March to Disney: The Rescuers in More Ways Than One

This is a series of posts this month wherein I will focus on Disney films. For more on my background with Disney films and about the timing of this focus please read the introductory post here.

One of my more recent revisits in the Disney library were the two Rescuers films. There are a few interesting things to note about this series, especially when one considers the seemingly unusual fact (due to how overlooked the films seem to be) that this was the first Disney animated property to spawn a sequel, and a theatrically released one nonetheless.

Now, the soft spot I have for these titles it does turn out is for more reasons than just the fact that in some territories these films are referred to as Bernardo and Bianca.

The first thing that both these titles share in common is that they truly embrace the “It’s a Small World” ethos that Disney incorporated in its parks, but didn’t truly exemplify in its films until later on. The Rescuers Down Under is the first non-package film that takes place outside a fictitious kingdom that’s vaguely European or in Europe itself. As much as I love Saludos Amigos and the Three Caballeros, there’s a very “Hey, let’s all go to South America” feel to it, rather than just naturally incorporating the location into the tale. Also, Bianca, voiced by Eva Gabor, in the first film serves in a mouse version of the United Nations and does represent Hungary.

The first film’s adventure, saving a girl named Penny from jewel thieves, is US-based, but is a trip down to the bayou that’s wonderfully exploited by Disney’s artists who in the 70s were vastly underrated. Many people find the movies that came out of this decade a bit subpar, but to me there was a flair and artistry, a painterly finesse to the backgrounds and a still-present fluidity that leant itself wonderfully to the stories they were putting out.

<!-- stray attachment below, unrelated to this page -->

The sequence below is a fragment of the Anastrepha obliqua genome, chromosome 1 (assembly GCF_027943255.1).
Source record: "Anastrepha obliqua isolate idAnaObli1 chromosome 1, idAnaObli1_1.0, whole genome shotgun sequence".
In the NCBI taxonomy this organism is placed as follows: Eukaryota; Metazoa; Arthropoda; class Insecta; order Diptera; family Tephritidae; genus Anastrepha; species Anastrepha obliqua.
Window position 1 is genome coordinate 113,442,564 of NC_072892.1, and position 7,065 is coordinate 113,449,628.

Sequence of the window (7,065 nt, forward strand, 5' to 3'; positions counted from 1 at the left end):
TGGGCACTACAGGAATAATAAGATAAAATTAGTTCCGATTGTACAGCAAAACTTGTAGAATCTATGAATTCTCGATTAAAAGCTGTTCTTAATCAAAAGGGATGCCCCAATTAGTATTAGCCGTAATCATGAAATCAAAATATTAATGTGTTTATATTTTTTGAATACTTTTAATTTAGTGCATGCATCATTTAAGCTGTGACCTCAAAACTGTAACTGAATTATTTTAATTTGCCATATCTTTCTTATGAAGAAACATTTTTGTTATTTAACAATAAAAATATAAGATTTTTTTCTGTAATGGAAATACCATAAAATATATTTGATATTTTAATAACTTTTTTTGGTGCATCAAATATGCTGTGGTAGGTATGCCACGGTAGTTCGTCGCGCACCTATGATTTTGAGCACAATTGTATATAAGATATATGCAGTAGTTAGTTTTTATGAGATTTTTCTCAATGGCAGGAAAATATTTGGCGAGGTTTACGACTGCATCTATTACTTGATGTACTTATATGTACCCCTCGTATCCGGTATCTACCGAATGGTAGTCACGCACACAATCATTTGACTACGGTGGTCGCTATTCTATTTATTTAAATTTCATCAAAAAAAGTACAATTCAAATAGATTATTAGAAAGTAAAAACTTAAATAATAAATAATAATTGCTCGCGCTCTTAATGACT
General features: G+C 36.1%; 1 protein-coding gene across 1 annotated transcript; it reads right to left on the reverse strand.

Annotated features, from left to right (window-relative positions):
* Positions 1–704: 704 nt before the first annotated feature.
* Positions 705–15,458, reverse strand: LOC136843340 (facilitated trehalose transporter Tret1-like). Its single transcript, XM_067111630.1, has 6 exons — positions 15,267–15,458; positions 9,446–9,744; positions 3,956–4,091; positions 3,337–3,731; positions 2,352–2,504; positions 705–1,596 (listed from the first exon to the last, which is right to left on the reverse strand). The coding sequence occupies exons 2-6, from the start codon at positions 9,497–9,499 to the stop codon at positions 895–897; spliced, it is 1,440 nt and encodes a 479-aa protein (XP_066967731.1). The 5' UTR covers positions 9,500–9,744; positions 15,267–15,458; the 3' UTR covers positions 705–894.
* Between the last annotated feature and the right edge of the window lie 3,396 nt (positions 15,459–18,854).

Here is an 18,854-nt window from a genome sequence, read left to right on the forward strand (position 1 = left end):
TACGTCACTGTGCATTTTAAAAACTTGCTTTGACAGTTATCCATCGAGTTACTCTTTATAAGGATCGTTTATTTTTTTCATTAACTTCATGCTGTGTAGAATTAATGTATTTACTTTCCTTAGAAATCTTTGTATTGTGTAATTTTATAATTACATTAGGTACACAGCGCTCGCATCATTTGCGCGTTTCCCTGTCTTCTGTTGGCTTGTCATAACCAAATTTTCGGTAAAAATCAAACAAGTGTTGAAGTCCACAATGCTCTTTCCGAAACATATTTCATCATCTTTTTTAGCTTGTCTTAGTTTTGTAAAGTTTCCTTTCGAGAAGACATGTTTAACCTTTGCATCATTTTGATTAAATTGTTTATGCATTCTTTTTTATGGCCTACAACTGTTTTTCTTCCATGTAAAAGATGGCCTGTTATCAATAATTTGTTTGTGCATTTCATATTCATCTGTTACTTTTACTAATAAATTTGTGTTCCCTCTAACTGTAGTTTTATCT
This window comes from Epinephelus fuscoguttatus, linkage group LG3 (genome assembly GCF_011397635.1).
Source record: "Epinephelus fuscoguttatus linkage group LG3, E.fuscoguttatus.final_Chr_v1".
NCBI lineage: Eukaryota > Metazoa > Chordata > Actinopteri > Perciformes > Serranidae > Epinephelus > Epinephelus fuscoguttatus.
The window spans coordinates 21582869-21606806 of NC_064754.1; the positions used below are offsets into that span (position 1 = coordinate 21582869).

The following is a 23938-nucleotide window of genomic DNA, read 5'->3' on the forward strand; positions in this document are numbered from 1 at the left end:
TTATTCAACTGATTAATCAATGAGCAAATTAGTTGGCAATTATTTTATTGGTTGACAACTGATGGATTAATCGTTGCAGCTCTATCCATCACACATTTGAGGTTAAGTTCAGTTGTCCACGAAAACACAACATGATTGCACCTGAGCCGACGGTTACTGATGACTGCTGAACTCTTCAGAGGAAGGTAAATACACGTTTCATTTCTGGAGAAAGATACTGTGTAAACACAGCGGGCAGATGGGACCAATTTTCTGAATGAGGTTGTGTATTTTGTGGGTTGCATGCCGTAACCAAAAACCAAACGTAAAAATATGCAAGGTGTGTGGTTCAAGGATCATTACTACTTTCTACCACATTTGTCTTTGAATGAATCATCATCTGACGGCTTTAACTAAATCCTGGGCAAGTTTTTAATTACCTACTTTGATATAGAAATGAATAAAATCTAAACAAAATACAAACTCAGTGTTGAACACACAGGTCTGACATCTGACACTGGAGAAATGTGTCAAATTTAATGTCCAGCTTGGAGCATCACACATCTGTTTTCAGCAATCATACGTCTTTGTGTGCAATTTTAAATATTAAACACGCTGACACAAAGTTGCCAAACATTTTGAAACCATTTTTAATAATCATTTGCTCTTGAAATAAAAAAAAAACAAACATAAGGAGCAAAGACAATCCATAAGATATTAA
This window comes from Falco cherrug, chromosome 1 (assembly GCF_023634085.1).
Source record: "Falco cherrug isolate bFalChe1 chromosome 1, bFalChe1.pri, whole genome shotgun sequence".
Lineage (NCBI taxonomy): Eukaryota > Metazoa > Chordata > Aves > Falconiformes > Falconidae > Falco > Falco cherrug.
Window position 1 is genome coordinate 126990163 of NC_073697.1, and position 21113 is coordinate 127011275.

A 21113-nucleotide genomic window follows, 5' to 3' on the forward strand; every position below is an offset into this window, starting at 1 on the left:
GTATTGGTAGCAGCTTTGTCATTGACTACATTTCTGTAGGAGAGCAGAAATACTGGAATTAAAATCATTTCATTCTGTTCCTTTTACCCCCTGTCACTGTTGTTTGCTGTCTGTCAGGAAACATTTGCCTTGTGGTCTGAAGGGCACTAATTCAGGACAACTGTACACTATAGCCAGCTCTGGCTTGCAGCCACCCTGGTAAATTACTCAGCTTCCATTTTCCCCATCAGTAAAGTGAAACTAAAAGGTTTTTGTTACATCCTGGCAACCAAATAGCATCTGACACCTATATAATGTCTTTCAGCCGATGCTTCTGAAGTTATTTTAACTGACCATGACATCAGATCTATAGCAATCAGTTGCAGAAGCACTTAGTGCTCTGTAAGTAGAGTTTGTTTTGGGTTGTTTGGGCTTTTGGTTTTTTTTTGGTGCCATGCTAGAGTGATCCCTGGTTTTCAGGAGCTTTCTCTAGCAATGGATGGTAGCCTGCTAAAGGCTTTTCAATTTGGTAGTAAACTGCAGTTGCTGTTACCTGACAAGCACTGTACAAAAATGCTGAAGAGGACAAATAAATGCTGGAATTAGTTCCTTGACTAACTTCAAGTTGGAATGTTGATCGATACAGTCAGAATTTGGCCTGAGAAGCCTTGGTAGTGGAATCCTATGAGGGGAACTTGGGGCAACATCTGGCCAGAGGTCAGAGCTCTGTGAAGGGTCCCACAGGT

The sequel, as the title would indicate, takes the narrative to Australia. While the films succeed in complementing one another, they do have shortcomings individually. Taking the best from both would make one truly masterful work. In the sequel, there’s a more developed victim in need of rescuing whose story needs a cap. The villain is more motivated in the second film and less cartoonish.

Whereas the first film’s title is very apropos it really is about The Rescuers above all other characters, here in the second film its more split.

What The Rescuers and The Rescuers Down Under both did aesthetically was set the table for the decade to come. More so than any sequel footnote, each film seemed to encapsulate the aesthetic and sensibility of the decade prior and push towards the future. The Rescuers in certain scenes is the apex of the ’70s style, but pushing the boundary toward the more polished, less sketchbook ’80s feel and then The Rescuers Down Under with its aerial animation and action sequences was a precursor of the more dynamic swooping crane-simualtions and action shots in things like Beauty and the Beast, Aladdin and The Lion King. The Rescuers, it would seem, was a fitting title in more ways than one.